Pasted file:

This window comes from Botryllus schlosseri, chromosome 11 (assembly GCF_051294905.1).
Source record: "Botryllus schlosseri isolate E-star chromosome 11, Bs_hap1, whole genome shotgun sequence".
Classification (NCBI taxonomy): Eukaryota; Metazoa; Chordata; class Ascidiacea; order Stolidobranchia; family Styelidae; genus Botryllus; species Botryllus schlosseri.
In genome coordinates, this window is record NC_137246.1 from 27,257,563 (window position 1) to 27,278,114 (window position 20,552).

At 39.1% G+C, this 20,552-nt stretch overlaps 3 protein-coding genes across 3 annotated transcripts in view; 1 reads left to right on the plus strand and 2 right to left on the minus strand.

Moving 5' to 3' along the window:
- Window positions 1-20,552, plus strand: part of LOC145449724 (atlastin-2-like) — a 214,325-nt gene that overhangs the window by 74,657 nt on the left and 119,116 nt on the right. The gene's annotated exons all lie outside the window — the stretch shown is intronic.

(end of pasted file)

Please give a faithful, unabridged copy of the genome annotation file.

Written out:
This window comes from Botryllus schlosseri, chromosome 11 (assembly GCF_051294905.1).
Source record: "Botryllus schlosseri isolate E-star chromosome 11, Bs_hap1, whole genome shotgun sequence".
Classification (NCBI taxonomy): Eukaryota; Metazoa; Chordata; class Ascidiacea; order Stolidobranchia; family Styelidae; genus Botryllus; species Botryllus schlosseri.
In genome coordinates, this window is record NC_137246.1 from 27,257,563 (window position 1) to 27,278,114 (window position 20,552).

At 39.1% G+C, this 20,552-nt stretch overlaps 3 protein-coding genes across 3 annotated transcripts in view; 1 reads left to right on the plus strand and 2 right to left on the minus strand.

Moving 5' to 3' along the window:
- Window positions 1-20,552, plus strand: part of LOC145449724 (atlastin-2-like) — a 214,325-nt gene that overhangs the window by 74,657 nt on the left and 119,116 nt on the right. The gene's annotated exons all lie outside the window — the stretch shown is intronic.